US cutting tool consumption up 8% in February
The graph includes the 12-month moving average for the durable goods shipments and cutting tool orders. These values are calculated by taking the average of the most recent 12 months and plotting them over time.

US cutting tool consumption up 8% in February

With a year-to-date total of $420.7 million, 2019 is up 13% when compared with 2018.

Cleveland, Ohio – February 2019 U.S. cutting tool consumption totaled $205.6 million according to the U.S. Cutting Tool Institute (USCTI) and AMT – The Association For Manufacturing Technology. This total, as reported by companies participating in the Cutting Tool Market Report collaboration, was down 4.4% from January’s $215.1 million and up 8% when compared with the $190.3 million reported for February 2018. With a year-to-date total of $420.7 million, 2019 is up 13% when compared with 2018.

These numbers and all data in this report are based on the totals reported by the companies participating in the CTMR program. The totals here represent a significant market share of the U.S. market for cutting tools.

“The 8% year over year increase posted in February reflects the continuing strength in the U.S. manufacturing base. We are hearing of signs that the market’s growth rate may slow later this year but February’s results are getting the year off to a good start,” says Phil Kurtz, president of USCTI.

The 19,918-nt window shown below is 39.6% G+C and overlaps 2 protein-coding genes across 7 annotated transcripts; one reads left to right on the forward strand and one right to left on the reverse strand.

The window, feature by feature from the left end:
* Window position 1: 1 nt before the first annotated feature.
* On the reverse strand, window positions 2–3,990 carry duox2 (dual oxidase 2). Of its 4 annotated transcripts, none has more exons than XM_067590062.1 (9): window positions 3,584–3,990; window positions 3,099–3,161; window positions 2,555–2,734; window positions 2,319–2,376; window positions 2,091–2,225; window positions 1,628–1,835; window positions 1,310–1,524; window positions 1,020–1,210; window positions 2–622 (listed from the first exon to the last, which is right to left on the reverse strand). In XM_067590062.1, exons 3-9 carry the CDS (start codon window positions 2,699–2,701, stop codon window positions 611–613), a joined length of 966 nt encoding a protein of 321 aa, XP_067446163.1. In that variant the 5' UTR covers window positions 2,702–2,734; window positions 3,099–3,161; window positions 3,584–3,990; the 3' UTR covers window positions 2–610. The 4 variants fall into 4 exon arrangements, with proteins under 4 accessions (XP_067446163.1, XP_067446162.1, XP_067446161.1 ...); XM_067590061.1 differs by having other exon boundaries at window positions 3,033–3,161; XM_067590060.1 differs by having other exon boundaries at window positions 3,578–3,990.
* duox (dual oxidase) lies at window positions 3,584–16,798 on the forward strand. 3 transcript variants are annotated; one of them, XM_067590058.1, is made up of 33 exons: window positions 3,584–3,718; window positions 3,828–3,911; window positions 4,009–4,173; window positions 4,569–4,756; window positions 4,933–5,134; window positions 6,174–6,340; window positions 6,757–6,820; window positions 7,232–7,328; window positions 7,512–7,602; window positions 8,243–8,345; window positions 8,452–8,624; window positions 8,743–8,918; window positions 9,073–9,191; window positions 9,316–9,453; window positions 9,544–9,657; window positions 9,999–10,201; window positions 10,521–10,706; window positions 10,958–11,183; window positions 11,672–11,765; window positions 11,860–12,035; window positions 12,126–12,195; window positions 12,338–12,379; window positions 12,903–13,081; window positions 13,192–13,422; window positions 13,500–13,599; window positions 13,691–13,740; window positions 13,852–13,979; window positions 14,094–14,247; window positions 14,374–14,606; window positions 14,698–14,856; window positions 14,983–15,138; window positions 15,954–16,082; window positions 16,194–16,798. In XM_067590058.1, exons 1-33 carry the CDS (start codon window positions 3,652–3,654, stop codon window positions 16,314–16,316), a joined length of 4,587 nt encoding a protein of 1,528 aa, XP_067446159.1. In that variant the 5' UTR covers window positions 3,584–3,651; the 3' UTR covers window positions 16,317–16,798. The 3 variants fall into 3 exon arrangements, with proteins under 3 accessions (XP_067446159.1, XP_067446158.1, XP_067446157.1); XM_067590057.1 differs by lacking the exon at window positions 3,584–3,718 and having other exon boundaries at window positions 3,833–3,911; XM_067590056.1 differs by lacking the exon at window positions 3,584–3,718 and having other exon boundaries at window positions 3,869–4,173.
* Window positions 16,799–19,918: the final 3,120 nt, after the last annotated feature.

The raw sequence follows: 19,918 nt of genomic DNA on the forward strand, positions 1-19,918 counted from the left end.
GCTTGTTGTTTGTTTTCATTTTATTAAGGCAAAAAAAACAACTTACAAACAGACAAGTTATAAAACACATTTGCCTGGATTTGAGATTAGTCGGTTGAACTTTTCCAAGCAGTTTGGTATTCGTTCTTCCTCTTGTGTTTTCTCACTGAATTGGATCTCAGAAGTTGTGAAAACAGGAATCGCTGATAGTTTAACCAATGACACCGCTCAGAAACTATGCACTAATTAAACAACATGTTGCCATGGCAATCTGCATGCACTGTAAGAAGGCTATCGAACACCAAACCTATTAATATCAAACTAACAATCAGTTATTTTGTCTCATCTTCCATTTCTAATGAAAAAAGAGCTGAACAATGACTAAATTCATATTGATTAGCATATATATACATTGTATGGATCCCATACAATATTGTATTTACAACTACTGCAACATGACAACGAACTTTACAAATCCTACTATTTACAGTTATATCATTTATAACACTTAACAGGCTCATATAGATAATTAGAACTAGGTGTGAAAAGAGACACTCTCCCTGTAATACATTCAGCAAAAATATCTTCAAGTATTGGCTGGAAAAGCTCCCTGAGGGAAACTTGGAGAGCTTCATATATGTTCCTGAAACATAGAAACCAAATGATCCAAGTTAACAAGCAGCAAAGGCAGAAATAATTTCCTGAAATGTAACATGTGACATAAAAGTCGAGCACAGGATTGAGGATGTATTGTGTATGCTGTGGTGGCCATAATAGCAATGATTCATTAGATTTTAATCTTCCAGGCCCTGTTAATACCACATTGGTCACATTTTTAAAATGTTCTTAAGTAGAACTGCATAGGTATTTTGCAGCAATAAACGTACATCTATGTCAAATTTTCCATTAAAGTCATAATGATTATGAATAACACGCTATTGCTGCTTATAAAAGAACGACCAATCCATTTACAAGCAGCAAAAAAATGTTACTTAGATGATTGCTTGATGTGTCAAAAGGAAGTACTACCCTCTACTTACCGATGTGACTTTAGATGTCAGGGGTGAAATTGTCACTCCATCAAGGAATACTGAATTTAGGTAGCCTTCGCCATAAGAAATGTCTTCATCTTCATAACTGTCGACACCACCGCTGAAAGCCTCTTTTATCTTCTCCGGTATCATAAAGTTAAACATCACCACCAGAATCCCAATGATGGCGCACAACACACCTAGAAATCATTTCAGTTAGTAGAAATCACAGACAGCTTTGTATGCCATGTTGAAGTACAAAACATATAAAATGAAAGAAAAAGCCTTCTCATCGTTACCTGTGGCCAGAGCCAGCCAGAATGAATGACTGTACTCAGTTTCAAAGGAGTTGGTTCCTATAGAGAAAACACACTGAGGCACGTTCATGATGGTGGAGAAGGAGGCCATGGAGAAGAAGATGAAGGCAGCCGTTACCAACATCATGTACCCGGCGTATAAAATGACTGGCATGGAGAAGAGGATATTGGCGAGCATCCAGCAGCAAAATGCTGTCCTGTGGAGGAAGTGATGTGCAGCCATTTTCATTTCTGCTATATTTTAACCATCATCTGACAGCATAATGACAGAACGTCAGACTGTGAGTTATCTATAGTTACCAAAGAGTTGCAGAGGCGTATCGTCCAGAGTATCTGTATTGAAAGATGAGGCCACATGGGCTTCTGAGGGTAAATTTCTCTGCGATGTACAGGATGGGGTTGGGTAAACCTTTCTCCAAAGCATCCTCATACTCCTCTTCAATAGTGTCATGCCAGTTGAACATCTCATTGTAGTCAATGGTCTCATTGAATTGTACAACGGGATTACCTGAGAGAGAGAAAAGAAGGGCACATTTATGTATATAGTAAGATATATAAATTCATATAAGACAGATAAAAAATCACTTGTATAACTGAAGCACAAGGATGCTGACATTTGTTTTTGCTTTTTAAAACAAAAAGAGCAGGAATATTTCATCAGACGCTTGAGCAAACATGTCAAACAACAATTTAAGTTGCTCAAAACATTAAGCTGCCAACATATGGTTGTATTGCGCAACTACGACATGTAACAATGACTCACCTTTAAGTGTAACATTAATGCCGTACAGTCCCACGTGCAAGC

According to Greg Daco, Chief US Economist at Oxford Economics, “Cutting tool shipments are off to a solid start in 2019, bucking the trend of cooler momentum in the broader durable goods category. A very solid 13% gain in year-to-date cutting tool shipments through February puts the category well ahead of the healthy 6% year-to-date rise in overall durable goods shipments. Leading manufacturing activity indicators point to healthy, but gradually cooling momentum in 2019. Slower global growth, lingering trade tensions, and reduced fiscal stimulus will weigh on growth while elevated private sector confidence, a solid labor market and a more dovish Fed support activity.”